The campaign for Elizabeth May, MP and federal Green Party leader, has reported a number of signs missing in the last few days. (Wolf Depner/News Staff)

May promises a balanced Green budget as party leaders hit coasts

Green Leader Elizabeth May says party would balance budget by 2024 if elected

Green Leader Elizabeth May says her party, if elected, would balance the federal budget by 2024.

May opened Wednesday’s campaigning by federal leaders by offering the costing of her party’s platform.

“We are able to put before you a budget that is balanced in five years. But to do that we have a number of really large, new revenue pieces,” she said in Halifax.

May proposed a series of new tax measures that she said would create tens of billions of dollars of new revenue for federal coffers. Among them was what she called a “very small tax on financial transactions” that she said would raised $18 billion by 2025.

May said the Greens would increase corporate taxes, close the capital gains loophole, apply a wealth tax to Canadians with more than $20-million dollars and eliminate fossil-fuel subsidies.

Previously, the Greens promised new spending to introduce universal pharmacare, abolish tuition for post-secondary education and provide universal child care, as well as protecting the environment.

ALSO READ: Elizabeth May feels people are looking at the Green Party with new eyes

Conservative Leader Andrew Scheer, who is campaigning in Quebec, has also promised Canadians a balanced budget, but has yet to explain exactly how.

Liberal Leader Justin Trudeau says he is committed to investing in the future of the country, and has made no apologies for running deficits to do that. But there were no costing details to accompany his announcement Tuesday on the environment to achieve zero net carbon emissions in Canada by 2050, and halve the income-tax rate for companies that produce zero-emission technologies.

Trudeau will be one of three federal leaders in B.C. on Wednesday, where the NDP’s Jagmeet Singh is to meet with Vancouver Mayor Kennedy Stewart, a former NDP MP. Singh holds Stewart’s old seat.

The NDP say Singh will unveil a “new deal” to make life more affordable in B.C.

Singh has already promised to cede authority in several areas to Quebec, including on the environment, immigration and justice, as part of his vision for more asymmetric federalism, in which the provinces don’t all have the same relationship with the federal government.

Trudeau will be in Delta, B.C., where he’s expected to make another announcement on the environment before flying back east to a rally in Thunder Bay, Ont.

And People’s Party Leader Maxime Bernier begins a western tour, his first extended trip of the campaign, with an appearance at the Surrey, B.C., board of trade.

Trudeau has been trying hard to paint Scheer as backwards on environmental issues, especially climate change, by tying him and his opposition to the Liberals’ carbon-pricing policy to unpopular Ontario Premier Doug Ford.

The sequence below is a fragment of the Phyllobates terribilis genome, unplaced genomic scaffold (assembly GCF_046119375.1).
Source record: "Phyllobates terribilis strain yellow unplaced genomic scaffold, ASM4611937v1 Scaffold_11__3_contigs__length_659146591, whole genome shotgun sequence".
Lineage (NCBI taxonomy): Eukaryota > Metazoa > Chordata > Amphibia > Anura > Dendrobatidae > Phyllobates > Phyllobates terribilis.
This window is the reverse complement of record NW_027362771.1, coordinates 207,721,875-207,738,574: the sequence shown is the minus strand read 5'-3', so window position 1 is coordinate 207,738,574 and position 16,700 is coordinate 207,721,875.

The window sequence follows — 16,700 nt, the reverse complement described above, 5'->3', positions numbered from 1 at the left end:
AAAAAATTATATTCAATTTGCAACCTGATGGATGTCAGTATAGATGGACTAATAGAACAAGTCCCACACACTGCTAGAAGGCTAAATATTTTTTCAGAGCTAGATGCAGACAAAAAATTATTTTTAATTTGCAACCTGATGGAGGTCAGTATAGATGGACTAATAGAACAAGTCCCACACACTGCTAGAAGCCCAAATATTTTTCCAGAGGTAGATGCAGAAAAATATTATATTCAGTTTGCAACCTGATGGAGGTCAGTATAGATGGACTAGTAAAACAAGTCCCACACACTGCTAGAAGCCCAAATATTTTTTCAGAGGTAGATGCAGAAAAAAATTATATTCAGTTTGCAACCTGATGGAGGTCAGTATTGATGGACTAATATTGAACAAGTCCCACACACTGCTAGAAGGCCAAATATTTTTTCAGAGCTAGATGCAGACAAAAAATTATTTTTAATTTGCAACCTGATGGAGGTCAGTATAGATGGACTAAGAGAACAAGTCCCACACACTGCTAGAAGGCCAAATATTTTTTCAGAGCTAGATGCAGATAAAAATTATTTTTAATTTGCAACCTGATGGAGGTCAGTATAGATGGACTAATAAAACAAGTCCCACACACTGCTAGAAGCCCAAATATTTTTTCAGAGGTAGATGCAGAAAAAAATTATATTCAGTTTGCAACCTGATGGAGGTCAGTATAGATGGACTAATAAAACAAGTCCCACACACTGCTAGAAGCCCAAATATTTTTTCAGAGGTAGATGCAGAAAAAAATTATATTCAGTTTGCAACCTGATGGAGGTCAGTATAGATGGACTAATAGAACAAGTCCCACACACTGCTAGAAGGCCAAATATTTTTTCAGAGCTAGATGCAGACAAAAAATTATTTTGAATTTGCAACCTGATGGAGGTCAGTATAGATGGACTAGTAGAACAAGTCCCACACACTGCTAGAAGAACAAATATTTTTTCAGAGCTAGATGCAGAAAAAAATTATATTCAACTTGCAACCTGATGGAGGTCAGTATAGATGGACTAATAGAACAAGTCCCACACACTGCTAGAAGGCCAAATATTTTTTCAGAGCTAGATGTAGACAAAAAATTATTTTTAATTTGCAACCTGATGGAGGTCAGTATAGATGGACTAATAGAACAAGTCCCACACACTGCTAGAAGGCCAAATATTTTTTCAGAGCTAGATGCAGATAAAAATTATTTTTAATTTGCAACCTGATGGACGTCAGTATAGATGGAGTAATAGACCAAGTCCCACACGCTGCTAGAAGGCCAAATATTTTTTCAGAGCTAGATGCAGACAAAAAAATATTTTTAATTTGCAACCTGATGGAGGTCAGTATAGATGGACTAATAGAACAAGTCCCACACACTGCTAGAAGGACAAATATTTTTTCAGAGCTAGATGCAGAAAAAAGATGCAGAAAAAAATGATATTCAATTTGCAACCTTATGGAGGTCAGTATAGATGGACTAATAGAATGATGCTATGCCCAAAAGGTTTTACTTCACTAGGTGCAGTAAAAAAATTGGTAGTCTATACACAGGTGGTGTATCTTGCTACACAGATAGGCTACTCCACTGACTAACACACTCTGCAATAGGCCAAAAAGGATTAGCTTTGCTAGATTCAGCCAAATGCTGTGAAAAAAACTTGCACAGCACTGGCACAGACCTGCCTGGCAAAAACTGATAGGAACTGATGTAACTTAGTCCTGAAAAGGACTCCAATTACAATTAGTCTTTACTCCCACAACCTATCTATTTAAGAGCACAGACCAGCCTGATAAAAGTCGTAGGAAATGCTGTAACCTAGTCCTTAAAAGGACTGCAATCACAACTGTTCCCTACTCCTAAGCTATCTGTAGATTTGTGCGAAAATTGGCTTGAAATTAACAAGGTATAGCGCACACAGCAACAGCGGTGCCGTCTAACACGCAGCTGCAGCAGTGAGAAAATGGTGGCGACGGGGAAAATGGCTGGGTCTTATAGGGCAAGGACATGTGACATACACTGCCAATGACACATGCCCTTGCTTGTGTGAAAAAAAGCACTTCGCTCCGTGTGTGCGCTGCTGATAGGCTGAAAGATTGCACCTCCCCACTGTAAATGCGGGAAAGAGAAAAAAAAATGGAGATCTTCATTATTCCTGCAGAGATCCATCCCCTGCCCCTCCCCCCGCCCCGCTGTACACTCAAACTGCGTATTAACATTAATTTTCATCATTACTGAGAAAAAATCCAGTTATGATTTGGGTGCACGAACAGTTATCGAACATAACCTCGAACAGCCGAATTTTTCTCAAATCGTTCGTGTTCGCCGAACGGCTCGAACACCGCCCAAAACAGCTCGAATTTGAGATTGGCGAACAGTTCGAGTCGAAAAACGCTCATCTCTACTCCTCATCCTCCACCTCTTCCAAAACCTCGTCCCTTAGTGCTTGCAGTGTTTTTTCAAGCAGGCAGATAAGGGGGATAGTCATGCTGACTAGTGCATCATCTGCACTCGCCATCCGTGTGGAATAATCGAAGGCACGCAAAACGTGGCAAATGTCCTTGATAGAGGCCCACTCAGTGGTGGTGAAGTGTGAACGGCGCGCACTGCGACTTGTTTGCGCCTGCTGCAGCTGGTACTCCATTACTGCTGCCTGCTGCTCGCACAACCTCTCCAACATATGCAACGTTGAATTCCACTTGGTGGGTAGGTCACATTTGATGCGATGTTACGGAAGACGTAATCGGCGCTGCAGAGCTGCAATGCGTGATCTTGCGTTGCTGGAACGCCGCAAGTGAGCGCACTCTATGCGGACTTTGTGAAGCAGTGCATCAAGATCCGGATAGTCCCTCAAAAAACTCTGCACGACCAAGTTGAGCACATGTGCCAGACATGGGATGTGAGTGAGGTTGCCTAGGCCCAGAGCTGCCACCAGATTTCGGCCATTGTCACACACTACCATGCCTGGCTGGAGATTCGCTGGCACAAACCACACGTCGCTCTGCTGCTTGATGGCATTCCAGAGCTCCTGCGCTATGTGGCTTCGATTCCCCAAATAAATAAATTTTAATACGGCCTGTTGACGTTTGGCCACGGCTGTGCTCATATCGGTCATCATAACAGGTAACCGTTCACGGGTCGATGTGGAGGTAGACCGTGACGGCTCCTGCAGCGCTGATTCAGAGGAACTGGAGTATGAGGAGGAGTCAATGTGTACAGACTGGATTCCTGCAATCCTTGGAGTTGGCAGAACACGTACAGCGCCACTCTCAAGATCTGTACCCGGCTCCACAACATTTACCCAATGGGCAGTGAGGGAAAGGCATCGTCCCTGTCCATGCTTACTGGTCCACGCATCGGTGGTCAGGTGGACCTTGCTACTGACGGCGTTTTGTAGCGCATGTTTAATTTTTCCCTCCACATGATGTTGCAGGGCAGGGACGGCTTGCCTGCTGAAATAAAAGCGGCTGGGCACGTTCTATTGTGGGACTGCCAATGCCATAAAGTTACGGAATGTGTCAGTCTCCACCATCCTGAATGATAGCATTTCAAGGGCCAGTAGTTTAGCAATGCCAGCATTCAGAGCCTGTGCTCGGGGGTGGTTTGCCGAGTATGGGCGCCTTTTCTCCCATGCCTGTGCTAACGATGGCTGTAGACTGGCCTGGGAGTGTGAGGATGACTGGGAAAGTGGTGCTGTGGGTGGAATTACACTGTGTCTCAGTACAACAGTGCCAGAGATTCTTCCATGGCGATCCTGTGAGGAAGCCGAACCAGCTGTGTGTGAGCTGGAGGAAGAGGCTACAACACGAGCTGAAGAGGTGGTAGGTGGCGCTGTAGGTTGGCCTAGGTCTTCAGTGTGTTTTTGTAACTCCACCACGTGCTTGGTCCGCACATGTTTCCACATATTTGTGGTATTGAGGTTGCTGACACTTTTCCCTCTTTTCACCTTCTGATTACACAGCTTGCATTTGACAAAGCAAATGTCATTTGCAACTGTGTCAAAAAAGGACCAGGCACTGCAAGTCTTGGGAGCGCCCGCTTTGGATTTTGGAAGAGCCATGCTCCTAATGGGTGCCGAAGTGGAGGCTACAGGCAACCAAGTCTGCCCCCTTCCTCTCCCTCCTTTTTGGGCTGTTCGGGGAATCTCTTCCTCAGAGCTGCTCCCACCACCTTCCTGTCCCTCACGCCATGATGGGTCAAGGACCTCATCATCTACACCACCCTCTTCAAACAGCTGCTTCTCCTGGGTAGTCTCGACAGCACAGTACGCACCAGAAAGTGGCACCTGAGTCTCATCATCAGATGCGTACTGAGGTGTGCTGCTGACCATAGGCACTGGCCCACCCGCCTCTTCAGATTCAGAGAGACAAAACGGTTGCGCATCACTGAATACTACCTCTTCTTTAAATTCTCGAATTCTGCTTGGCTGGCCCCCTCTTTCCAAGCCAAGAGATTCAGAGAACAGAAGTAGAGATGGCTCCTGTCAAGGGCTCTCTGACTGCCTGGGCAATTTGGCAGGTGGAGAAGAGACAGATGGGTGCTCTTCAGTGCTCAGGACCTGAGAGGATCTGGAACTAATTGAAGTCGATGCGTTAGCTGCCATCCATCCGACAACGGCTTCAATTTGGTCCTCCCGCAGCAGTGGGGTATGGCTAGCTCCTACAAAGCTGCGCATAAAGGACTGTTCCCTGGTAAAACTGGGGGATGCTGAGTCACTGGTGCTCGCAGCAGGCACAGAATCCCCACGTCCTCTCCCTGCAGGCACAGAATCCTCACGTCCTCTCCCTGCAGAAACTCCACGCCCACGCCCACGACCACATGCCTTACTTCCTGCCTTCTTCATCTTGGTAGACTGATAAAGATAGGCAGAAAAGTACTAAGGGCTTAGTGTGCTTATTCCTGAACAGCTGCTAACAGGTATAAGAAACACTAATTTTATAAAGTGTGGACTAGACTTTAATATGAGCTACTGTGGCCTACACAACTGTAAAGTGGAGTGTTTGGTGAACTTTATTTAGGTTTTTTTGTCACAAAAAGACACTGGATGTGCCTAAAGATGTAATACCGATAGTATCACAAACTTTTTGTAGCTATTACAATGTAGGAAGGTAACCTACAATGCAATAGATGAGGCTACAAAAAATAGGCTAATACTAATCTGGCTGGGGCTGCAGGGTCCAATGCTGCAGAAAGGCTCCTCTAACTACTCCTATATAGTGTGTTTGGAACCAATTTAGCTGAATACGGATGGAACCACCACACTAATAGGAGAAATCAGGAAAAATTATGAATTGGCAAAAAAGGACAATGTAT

Trudeau hopes a string of environment-related promises will draw back some of the support that got shaky after last week’s revelations of his history dressing up in black- and brownface.

Singh made climate-change promises of his own on Tuesday, including pledging to electrify Canada’s public-transit fleets by the end of the next decade and to construct a coast-to-coast, clean-energy corridor.

Trudeau’s climate-change policies are hypocritical, the NDP said, considering the $4.5-billion the government spent to buy the Trans Mountain oil-pipeline project.

Trudeau and Singh did speak late Tuesday about the times Trudeau darkened his skin for costumes, but neither camp would say just what they talked about.

The Canadian Press

Like us on Facebook and follow us on Twitter.

Just Posted

Raise the curtains: New outdoor theatre coming to Parksville

A $204,000 boost comes from Island Coastal Economic Trust

‘Handmade for Hope’ will run at Orca Place in Parksville

Grant received; program will run in different room

RDN residents display good recycling habits

Program shows most people comply with collection rules

Parksville swimmer shatters four world records

Nicholas Bennett, 16, shines on world stage

Errington mill closes, approximately 50 workers lose their jobs

Family-owned operation was open for 30 years

VIDEO: Boys help rescue Cariboo bear cub

The cub, weighing just 24lbs, has been taken to wildlife sanctuary in Northwest B.C. for the winter

‘Things haven’t changed enough:’ Ecole Polytechnique anniversary prompts reflection

Fourteen women were fatally shot by a gunman at the Montreal school on Dec. 6, 1989

Bear raids freezer, gorges on Island family’s Christmas baking

Hungry bruin virtually ignored meat and fish, focused, instead, on the sweets

B.C. pharmaceutical company’s stocks double in value after successful lupus drug trial

More than 40 per cent of patients using voclosporin saw improvements in kidney function

Second warning on romaine lettuce from California region as another E. coli case reported

Two cases of E. coli have been reported in relation to the illness in the U.S.

Residents in B.C. city could face 133% tax hike in ‘worst case’ lawsuit outcome: report

An average home could see a tax increase of $2,164 in one year

B.C. Transit finds 28 used fareboxes online, saves $300,000

‘Someone joked maybe we can buy used fareboxes on eBay,’ CEO says

Many of Canada’s working poor can’t afford lawyers, don’t qualify for legal aid

One lawyer says many people earn too much to qualify for legal aid, but not enough to really live on

Economy lost 71,200 jobs in November, unemployment rate climbs to 5.9%

Jobless rate is at its highest since August 2018, when it hit 6%

Most Read